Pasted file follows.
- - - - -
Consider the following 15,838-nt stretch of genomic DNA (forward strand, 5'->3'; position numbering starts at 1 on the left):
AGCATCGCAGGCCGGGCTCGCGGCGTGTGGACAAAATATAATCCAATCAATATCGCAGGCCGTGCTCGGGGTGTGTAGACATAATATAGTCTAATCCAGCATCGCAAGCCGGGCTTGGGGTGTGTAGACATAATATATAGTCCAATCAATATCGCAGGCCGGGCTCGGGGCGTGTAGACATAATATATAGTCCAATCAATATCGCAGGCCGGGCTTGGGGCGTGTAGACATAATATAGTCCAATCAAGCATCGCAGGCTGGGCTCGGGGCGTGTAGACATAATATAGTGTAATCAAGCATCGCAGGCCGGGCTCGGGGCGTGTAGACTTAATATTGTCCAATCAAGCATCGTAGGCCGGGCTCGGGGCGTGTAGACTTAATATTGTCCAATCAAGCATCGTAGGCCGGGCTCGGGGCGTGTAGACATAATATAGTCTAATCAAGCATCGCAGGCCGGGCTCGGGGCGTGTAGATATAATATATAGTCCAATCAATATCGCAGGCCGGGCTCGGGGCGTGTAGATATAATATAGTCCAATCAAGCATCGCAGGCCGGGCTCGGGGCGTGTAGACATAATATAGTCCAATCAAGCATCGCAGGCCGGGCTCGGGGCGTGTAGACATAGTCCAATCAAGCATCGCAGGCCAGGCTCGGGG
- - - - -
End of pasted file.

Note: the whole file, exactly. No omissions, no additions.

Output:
Consider the following 15,838-nt stretch of genomic DNA (forward strand, 5'->3'; position numbering starts at 1 on the left):
AGCATCGCAGGCCGGGCTCGCGGCGTGTGGACAAAATATAATCCAATCAATATCGCAGGCCGTGCTCGGGGTGTGTAGACATAATATAGTCTAATCCAGCATCGCAAGCCGGGCTTGGGGTGTGTAGACATAATATATAGTCCAATCAATATCGCAGGCCGGGCTCGGGGCGTGTAGACATAATATATAGTCCAATCAATATCGCAGGCCGGGCTTGGGGCGTGTAGACATAATATAGTCCAATCAAGCATCGCAGGCTGGGCTCGGGGCGTGTAGACATAATATAGTGTAATCAAGCATCGCAGGCCGGGCTCGGGGCGTGTAGACTTAATATTGTCCAATCAAGCATCGTAGGCCGGGCTCGGGGCGTGTAGACTTAATATTGTCCAATCAAGCATCGTAGGCCGGGCTCGGGGCGTGTAGACATAATATAGTCTAATCAAGCATCGCAGGCCGGGCTCGGGGCGTGTAGATATAATATATAGTCCAATCAATATCGCAGGCCGGGCTCGGGGCGTGTAGATATAATATAGTCCAATCAAGCATCGCAGGCCGGGCTCGGGGCGTGTAGACATAATATAGTCCAATCAAGCATCGCAGGCCGGGCTCGGGGCGTGTAGACATAGTCCAATCAAGCATCGCAGGCCAGGCTCGGGG